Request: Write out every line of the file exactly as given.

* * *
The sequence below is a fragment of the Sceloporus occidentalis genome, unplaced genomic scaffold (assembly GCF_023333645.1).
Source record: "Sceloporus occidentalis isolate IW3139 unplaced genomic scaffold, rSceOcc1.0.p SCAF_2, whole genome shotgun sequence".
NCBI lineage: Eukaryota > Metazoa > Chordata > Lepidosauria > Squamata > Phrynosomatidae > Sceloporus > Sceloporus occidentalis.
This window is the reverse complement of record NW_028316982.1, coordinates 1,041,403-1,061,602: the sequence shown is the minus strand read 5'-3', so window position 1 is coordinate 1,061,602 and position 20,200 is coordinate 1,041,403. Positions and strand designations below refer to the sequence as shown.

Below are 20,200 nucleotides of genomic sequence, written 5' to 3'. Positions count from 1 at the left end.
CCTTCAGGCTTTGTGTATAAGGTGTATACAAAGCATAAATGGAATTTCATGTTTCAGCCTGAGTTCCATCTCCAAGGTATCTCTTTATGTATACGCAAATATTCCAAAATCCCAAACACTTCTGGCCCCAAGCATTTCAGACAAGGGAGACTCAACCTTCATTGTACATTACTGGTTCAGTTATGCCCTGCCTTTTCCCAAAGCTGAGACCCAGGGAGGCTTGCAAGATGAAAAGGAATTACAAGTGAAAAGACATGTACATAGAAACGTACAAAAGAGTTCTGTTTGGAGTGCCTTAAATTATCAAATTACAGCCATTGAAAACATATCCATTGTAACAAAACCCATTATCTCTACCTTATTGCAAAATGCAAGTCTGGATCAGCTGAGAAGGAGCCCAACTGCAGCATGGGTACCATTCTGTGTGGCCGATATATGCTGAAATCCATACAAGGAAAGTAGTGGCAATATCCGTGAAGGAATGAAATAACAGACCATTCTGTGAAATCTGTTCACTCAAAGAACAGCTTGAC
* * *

The sequence below is a fragment of the Sceloporus occidentalis genome, unplaced genomic scaffold (assembly GCF_023333645.1).
Source record: "Sceloporus occidentalis isolate IW3139 unplaced genomic scaffold, rSceOcc1.0.p SCAF_2, whole genome shotgun sequence".
NCBI lineage: Eukaryota > Metazoa > Chordata > Lepidosauria > Squamata > Phrynosomatidae > Sceloporus > Sceloporus occidentalis.
This window is the reverse complement of record NW_028316982.1, coordinates 1,041,403-1,061,602: the sequence shown is the minus strand read 5'-3', so window position 1 is coordinate 1,061,602 and position 20,200 is coordinate 1,041,403. Positions and strand designations below refer to the sequence as shown.

Below are 20,200 nucleotides of genomic sequence, written 5' to 3'. Positions count from 1 at the left end.
CCTTCAGGCTTTGTGTATAAGGTGTATACAAAGCATAAATGGAATTTCATGTTTCAGCCTGAGTTCCATCTCCAAGGTATCTCTTTATGTATACGCAAATATTCCAAAATCCCAAACACTTCTGGCCCCAAGCATTTCAGACAAGGGAGACTCAACCTTCATTGTACATTACTGGTTCAGTTATGCCCTGCCTTTTCCCAAAGCTGAGACCCAGGGAGGCTTGCAAGATGAAAAGGAATTACAAGTGAAAAGACATGTACATAGAAACGTACAAAAGAGTTCTGTTTGGAGTGCCTTAAATTATCAAATTACAGCCATTGAAAACATATCCATTGTAACAAAACCCATTATCTCTACCTTATTGCAAAATGCAAGTCTGGATCAGCTGAGAAGGAGCCCAACTGCAGCATGGGTACCATTCTGTGTGGCCGATATATGCTGAAATCCATACAAGGAAAGTAGTGGCAATATCCGTGAAGGAATGAAATAACAGACCATTCTGTGAAATCTGTTCACTCAAAGAACAGCTTGAC